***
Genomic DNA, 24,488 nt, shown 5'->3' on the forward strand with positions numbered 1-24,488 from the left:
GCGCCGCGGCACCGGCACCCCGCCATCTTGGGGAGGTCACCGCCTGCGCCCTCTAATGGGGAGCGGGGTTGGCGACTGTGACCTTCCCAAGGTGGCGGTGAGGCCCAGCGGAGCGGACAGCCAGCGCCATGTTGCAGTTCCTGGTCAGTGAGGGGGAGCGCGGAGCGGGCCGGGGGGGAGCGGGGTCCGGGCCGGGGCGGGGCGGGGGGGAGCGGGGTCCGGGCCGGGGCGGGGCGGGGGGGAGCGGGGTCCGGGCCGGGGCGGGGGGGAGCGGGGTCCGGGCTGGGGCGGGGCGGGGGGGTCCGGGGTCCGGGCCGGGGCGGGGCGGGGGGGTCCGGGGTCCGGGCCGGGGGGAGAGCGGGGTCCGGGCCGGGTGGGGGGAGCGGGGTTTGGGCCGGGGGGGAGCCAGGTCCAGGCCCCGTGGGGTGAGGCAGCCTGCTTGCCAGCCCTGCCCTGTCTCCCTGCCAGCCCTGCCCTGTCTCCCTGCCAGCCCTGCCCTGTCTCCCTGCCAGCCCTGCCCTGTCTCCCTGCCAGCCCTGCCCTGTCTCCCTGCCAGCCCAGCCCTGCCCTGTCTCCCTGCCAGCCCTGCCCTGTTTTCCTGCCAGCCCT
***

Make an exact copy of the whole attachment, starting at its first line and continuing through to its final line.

Genomic DNA, 24,488 nt, shown 5'->3' on the forward strand with positions numbered 1-24,488 from the left:
GCGCCGCGGCACCGGCACCCCGCCATCTTGGGGAGGTCACCGCCTGCGCCCTCTAATGGGGAGCGGGGTTGGCGACTGTGACCTTCCCAAGGTGGCGGTGAGGCCCAGCGGAGCGGACAGCCAGCGCCATGTTGCAGTTCCTGGTCAGTGAGGGGGAGCGCGGAGCGGGCCGGGGGGGAGCGGGGTCCGGGCCGGGGCGGGGCGGGGGGGAGCGGGGTCCGGGCCGGGGCGGGGCGGGGGGGAGCGGGGTCCGGGCCGGGGCGGGGGGGAGCGGGGTCCGGGCTGGGGCGGGGCGGGGGGGTCCGGGGTCCGGGCCGGGGCGGGGCGGGGGGGTCCGGGGTCCGGGCCGGGGGGAGAGCGGGGTCCGGGCCGGGTGGGGGGAGCGGGGTTTGGGCCGGGGGGGAGCCAGGTCCAGGCCCCGTGGGGTGAGGCAGCCTGCTTGCCAGCCCTGCCCTGTCTCCCTGCCAGCCCTGCCCTGTCTCCCTGCCAGCCCTGCCCTGTCTCCCTGCCAGCCCTGCCCTGTCTCCCTGCCAGCCCTGCCCTGTCTCCCTGCCAGCCCAGCCCTGCCCTGTCTCCCTGCCAGCCCTGCCCTGTTTTCCTGCCAGCCCT